Orion
Orion
26 days ago

try reading our first ten amendments (The Bill of Rights) and particularly the Second Amendment again, only this time sound them out S..L..O…W…L..Y.
find the phrase where it limits any Free Person’s right to bare arms, to self defense, to free speech or the right to assemble.
lol…. you wont.

JohnLloydScharf
JohnLloydScharf
26 days ago
Reply to  Orion

REALITY ORIENTATION: YOU DO NOT GET TO INTERPRET THE CONSTITUTION. I not only have read the Amendments, but the interpretation by the Supreme Court. YOU READ what the powers are to suppress those amendments: Section 8 – Powers of Congress The Congress shall have Power To lay and collect Taxes, Duties, Imposts and Excises, to pay the Debts and provide for the common Defence and generalWelfare of the United States; but all Duties, Imposts and Excises shall be uniform throughout the United States; To borrow money on the credit of the United States; To regulate Commerce with foreign Nations, and… Read more »

JohnLloydScharf
JohnLloydScharf
26 days ago
Reply to  Orion

Obviously, your reading speed is not as big a problem as your comprehension. YOU are not the interpreter of the Constitution. Article III – The Judicial Branch  Section 1 – Judicial powers The judicial Power of the United States, shall be vested in one supreme Court, and in such inferior Courts as the Congress may from time to time ordain and establish. The Judges, both of the supreme and inferior Courts, shall hold their Offices during good Behavior, and shall, at stated Times, receive for their Services a Compensation which shall not be diminished during their Continuance in Office. There is no mention of… Read more »

Roland T. Gunner
Roland T. Gunner
26 days ago

You going to yell at us to get off your lawn, next?

JohnLloydScharf
JohnLloydScharf
25 days ago

I don’t give warnings.

JohnLloydScharf
JohnLloydScharf
2 months ago
Reply to  Stag

Slavery is constitutional if you are a convict. You have no right to freedom if you violate the freedom of others. Read the 13th Amendment.

Finnky
Finnky
2 months ago

So once Biden gets his “Assault Weapon Ban” passed – you think casting gun owners into bondage is acceptable? Last AWB bill I read (2019?) could be read as classifying every Glock as an AW – outlawing their ownership or possession. Remember Biden has said he’s no going to repeat mistakes of his 1994 bill – including better-expanded definition of AW and no grandfathering of existing firearms.

Following that logic – it makes sense for every single gun owner to hide their possessions and kill every LEO which approaches their abode. Gee – that will really save some lives!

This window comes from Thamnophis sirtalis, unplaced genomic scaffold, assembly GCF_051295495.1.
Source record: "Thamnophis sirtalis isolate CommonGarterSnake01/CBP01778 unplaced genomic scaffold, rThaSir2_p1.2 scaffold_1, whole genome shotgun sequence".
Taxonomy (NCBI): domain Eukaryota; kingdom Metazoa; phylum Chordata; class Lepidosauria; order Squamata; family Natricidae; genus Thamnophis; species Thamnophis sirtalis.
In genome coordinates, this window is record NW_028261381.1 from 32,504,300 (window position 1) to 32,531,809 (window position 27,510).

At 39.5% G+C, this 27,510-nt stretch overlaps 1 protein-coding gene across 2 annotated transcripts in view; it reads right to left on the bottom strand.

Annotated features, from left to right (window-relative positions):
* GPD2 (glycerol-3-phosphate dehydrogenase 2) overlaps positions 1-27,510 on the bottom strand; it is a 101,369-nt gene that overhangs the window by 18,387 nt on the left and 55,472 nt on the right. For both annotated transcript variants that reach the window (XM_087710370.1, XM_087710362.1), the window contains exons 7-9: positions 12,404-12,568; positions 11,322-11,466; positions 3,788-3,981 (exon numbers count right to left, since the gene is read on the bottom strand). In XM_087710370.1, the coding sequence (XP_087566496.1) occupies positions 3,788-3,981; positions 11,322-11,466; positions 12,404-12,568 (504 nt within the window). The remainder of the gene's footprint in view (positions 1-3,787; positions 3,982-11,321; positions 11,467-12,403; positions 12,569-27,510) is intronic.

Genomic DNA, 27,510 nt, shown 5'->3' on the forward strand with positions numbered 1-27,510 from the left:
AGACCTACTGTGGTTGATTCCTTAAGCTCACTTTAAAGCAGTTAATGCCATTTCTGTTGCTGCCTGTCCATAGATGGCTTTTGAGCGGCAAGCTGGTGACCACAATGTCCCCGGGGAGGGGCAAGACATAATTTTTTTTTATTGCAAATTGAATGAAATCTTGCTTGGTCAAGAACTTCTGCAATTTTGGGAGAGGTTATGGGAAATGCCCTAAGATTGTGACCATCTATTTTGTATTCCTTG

JohnLloydScharf
JohnLloydScharf
2 months ago
Reply to  Finnky

Listen, you pathetic troll. Never put words in my mouth. It leaves a bad taste. If you are too illiterate to read the 13th Amendment which makes an exception for those convicted of a crime, you have no talent for common sense, jerk. Amendment 13 – Slavery Abolished. Ratified 12/6/1865.  1. Neither slavery nor involuntary servitude, except as a punishment for crime whereof the party shall have been duly convicted, shall exist within the United States, or any place subject to their jurisdiction. I said nothing about casting anyone into bondage. That happens as a consequence of committing a robbery, rape, or murder. When… Read more »

JohnLloydScharf
JohnLloydScharf
2 months ago
Reply to  Finnky

I do not invent laws like you. Nor do I try to justify them. I just read them.

Laddyboy
Laddyboy
2 months ago

I hope ‘b. frosh’ is expelled from Maryland politics. He has been one of the HYPOCRITICAL “Do as I say, not what I do!” bigoted PEOPLE CONTROLERS in the DemoKKKrat National communist party.

JohnLloydScharf
JohnLloydScharf
2 months ago
Reply to  Laddyboy

That would be a violation of the Constitution to remove anyone from politics. It violates the rights of all voters, not just the individual running. Obviously we elect the handicapped and corrupt to the highest office in the land, but we do have a right to know if they were incompetent first. Guns are a right. Being a President is a privilege with powers and immunity.  Presidents should be subjected to a criminal record check and a mental competency test before taking the oath of office.  Presidents should submit to a drug test before sign a bill or issue an… Read more »